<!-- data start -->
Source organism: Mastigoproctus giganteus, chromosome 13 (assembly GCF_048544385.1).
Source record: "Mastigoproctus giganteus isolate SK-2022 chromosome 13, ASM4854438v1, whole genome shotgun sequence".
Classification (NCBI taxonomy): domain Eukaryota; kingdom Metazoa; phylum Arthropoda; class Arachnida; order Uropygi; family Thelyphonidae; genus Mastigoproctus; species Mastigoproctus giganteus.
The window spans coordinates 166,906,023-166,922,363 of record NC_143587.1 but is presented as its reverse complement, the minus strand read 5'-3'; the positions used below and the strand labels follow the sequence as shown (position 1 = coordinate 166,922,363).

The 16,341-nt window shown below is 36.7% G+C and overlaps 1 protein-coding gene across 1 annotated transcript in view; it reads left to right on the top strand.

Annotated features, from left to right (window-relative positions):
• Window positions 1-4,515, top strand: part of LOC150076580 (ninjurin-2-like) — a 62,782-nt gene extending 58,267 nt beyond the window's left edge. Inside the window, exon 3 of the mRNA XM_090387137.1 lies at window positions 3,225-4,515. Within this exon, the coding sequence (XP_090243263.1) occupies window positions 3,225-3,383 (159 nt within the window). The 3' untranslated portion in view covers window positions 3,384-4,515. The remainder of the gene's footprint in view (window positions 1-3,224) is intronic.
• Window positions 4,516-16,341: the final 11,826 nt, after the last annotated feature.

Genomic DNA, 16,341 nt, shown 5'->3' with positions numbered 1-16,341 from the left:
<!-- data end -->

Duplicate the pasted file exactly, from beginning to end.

Source organism: Mastigoproctus giganteus, chromosome 13 (assembly GCF_048544385.1).
Source record: "Mastigoproctus giganteus isolate SK-2022 chromosome 13, ASM4854438v1, whole genome shotgun sequence".
Classification (NCBI taxonomy): domain Eukaryota; kingdom Metazoa; phylum Arthropoda; class Arachnida; order Uropygi; family Thelyphonidae; genus Mastigoproctus; species Mastigoproctus giganteus.
The window spans coordinates 166,906,023-166,922,363 of record NC_143587.1 but is presented as its reverse complement, the minus strand read 5'-3'; the positions used below and the strand labels follow the sequence as shown (position 1 = coordinate 166,922,363).

The 16,341-nt window shown below is 36.7% G+C and overlaps 1 protein-coding gene across 1 annotated transcript in view; it reads left to right on the top strand.

Annotated features, from left to right (window-relative positions):
• Window positions 1-4,515, top strand: part of LOC150076580 (ninjurin-2-like) — a 62,782-nt gene extending 58,267 nt beyond the window's left edge. Inside the window, exon 3 of the mRNA XM_090387137.1 lies at window positions 3,225-4,515. Within this exon, the coding sequence (XP_090243263.1) occupies window positions 3,225-3,383 (159 nt within the window). The 3' untranslated portion in view covers window positions 3,384-4,515. The remainder of the gene's footprint in view (window positions 1-3,224) is intronic.
• Window positions 4,516-16,341: the final 11,826 nt, after the last annotated feature.

Genomic DNA, 16,341 nt, shown 5'->3' with positions numbered 1-16,341 from the left: